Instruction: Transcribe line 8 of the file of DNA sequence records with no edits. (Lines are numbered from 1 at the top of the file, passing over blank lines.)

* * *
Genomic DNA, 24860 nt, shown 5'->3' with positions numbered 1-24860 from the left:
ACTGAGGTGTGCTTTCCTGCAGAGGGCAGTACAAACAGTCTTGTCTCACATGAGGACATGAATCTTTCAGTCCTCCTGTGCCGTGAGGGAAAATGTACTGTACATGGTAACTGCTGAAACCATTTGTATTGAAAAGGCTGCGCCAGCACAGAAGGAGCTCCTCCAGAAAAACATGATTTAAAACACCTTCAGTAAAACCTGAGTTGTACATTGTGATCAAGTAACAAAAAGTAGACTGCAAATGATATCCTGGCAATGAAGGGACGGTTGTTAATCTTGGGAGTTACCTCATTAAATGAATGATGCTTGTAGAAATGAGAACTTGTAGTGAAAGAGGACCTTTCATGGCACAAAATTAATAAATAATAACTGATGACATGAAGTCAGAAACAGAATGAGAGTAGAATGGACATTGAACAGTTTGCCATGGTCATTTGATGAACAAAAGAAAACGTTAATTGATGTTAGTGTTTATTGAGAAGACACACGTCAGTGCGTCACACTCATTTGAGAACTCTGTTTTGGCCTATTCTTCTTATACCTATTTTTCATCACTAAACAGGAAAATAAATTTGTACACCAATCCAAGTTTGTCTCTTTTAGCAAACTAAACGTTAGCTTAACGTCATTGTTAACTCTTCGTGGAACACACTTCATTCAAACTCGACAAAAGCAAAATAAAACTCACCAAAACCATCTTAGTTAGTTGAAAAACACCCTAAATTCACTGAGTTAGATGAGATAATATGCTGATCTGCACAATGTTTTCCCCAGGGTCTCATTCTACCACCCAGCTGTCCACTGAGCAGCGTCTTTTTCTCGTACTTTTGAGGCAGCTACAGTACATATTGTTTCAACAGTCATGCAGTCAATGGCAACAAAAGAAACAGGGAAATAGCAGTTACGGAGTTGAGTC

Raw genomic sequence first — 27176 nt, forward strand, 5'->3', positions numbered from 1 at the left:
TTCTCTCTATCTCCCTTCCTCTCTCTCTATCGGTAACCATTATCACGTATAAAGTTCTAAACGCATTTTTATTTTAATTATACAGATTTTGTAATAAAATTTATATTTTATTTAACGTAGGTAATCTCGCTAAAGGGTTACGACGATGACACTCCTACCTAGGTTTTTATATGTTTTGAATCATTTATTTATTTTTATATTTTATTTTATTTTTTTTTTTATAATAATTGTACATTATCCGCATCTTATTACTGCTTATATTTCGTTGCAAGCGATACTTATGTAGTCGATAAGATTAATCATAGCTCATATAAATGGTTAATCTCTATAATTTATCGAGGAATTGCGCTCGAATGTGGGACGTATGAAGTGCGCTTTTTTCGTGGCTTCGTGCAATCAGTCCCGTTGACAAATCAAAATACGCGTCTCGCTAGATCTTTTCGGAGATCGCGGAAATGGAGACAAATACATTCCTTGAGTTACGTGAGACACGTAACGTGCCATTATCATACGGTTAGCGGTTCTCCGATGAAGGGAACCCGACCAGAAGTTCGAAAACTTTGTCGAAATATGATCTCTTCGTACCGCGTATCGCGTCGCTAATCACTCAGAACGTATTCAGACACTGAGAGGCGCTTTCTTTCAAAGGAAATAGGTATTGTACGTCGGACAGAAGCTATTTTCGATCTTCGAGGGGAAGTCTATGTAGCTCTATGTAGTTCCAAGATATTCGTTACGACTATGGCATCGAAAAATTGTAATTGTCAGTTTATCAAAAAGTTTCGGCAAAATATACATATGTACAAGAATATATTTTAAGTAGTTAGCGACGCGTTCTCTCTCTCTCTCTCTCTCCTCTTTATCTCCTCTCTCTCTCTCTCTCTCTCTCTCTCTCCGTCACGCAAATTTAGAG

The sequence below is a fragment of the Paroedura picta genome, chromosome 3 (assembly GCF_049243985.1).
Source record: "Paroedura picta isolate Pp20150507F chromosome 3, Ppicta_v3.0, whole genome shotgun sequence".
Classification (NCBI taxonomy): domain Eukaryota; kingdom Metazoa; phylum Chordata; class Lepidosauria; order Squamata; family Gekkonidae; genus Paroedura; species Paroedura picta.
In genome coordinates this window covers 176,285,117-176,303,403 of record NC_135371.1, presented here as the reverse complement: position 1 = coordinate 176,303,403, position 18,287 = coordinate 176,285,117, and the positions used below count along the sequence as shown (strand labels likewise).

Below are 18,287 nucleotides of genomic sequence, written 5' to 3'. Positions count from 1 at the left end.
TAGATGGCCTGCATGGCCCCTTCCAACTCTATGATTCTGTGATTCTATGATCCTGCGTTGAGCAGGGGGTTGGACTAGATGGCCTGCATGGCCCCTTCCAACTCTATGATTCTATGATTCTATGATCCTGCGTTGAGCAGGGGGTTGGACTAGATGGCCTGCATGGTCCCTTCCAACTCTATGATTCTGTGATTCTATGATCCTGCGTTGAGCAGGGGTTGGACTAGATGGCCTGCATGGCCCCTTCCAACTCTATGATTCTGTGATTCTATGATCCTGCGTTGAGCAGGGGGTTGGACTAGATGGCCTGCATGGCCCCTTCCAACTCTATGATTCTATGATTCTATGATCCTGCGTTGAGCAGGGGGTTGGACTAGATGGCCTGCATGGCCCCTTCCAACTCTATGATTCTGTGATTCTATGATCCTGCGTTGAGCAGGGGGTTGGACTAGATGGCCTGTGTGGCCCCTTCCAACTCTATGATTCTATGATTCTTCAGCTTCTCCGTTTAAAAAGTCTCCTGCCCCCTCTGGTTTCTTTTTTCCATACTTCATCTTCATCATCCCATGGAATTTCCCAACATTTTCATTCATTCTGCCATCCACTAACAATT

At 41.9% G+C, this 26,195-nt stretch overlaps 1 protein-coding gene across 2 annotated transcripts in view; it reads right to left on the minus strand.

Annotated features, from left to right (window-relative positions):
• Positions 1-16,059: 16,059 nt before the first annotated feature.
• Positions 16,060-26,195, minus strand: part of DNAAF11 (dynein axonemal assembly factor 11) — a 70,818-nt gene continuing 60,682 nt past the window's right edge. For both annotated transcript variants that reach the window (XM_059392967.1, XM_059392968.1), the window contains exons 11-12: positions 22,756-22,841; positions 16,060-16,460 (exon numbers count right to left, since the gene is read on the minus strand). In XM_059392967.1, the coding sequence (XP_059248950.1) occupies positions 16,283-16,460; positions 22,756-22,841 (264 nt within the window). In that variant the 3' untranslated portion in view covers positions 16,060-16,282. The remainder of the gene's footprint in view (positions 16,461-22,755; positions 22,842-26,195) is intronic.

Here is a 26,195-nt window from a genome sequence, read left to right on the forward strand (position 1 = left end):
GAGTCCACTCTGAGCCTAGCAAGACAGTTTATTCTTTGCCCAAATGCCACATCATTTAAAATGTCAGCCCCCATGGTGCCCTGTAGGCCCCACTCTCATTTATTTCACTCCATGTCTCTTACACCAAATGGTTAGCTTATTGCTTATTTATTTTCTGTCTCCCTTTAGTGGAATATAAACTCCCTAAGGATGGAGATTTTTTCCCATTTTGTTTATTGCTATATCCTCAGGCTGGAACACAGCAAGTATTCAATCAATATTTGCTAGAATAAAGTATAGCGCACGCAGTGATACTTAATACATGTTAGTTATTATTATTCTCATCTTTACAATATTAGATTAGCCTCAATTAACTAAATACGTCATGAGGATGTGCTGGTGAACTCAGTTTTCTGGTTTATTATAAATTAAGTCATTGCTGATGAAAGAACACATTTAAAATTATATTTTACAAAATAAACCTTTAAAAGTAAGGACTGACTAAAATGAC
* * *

In genome coordinates this window covers 176,285,117-176,303,403 of record NC_135371.1, presented here as the reverse complement: position 1 = coordinate 176,303,403, position 18,287 = coordinate 176,285,117, and the positions used below count along the sequence as shown (strand labels likewise).